With markets crashing and virus fears escalating, I’m getting lots of questions on my take on the world. So I thought I’d share a short piece I wrote for Macro Hive:
“Public opinion is sacred: no panic, above all no panic”
“There have been as many plagues in the world as there have been wars, yet plagues and wars always find people equally unprepared”
Those are words from Albert Camus’ classic 1947 novel, The Plague. Frankly, it should be the book of our times. It’s a reminder that something as primitive and ancient as viruses and bacteria can up-end any civilization, no matter how sophisticated. In current times, our dream was an age of exponential technological development, spouted especially by the Silicon-Valley utopianists. But we got the nightmare of an exponentially growing coronavirus instead.
In a sad twist, the very measures needed to contain this pandemic – quarantines, isolation, school closures and so on – necessarily lead to economic decline. This puts governments in a tough spot – sacrifice growth to save your population, or sacrifice your population to save growth. This should be a Hobson’s choice (and an obvious choice) if there was ever one – either save the population or don’t. But alarmingly, it seems most governments have so far opted to save growth.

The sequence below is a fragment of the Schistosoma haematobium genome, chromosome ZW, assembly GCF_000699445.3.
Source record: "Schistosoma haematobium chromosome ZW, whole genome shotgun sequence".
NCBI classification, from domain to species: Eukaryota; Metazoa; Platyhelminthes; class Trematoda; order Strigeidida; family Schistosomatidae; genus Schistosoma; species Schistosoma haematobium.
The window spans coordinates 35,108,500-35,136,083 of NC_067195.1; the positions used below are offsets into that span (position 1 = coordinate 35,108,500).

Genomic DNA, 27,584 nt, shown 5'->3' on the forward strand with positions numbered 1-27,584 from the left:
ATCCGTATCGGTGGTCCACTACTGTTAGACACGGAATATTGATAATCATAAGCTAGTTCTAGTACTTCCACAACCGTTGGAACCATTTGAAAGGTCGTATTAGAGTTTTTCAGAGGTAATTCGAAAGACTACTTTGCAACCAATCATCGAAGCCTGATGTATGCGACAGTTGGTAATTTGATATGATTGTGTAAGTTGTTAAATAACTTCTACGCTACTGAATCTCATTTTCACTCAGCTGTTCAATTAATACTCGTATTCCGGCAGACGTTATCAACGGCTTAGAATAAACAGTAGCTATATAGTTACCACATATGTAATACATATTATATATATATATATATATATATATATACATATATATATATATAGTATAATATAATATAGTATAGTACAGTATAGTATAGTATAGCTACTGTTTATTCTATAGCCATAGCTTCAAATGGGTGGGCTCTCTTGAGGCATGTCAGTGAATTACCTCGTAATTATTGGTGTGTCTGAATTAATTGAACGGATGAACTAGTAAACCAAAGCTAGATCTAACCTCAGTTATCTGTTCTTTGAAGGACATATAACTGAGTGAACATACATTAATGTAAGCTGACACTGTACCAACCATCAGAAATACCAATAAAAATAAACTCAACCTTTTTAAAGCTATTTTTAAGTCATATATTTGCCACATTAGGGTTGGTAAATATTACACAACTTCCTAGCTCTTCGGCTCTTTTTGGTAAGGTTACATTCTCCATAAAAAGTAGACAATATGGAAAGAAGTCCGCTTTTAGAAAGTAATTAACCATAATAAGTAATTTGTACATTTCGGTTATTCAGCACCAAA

What about the lessons from the financial crisis? Policymakers and regulators have devoted all their resources to observing and containing the financial sector in all its forms and reminding themselves to quickly ease or stimulate on any downturn. But we all knew that the next crisis is never the same as the last. We just didn’t anticipate it being a biological crisis. In our digital/crypto/blockchain/AI world, the seemingly redundant human body does matter after all.
The trouble is that what we need now is not rate cuts or fiscal stimulus, but rather a plan to contain and manage the pandemic. Scientists, doctors and governments need to lead the rescue plan, not central banks. The horse has come before the cart. The trouble is that many governments have staked their credibility on reviving economic growth and ignoring expert opinion. The very opposite of what is needed now.
So don’t expect a quick resolution – it will get worse before it gets better. Recent markets and economic weakness are only the beginning. Hold on to your hand sanitizers, loo rolls and canned tuna – it’s going to be a long year.
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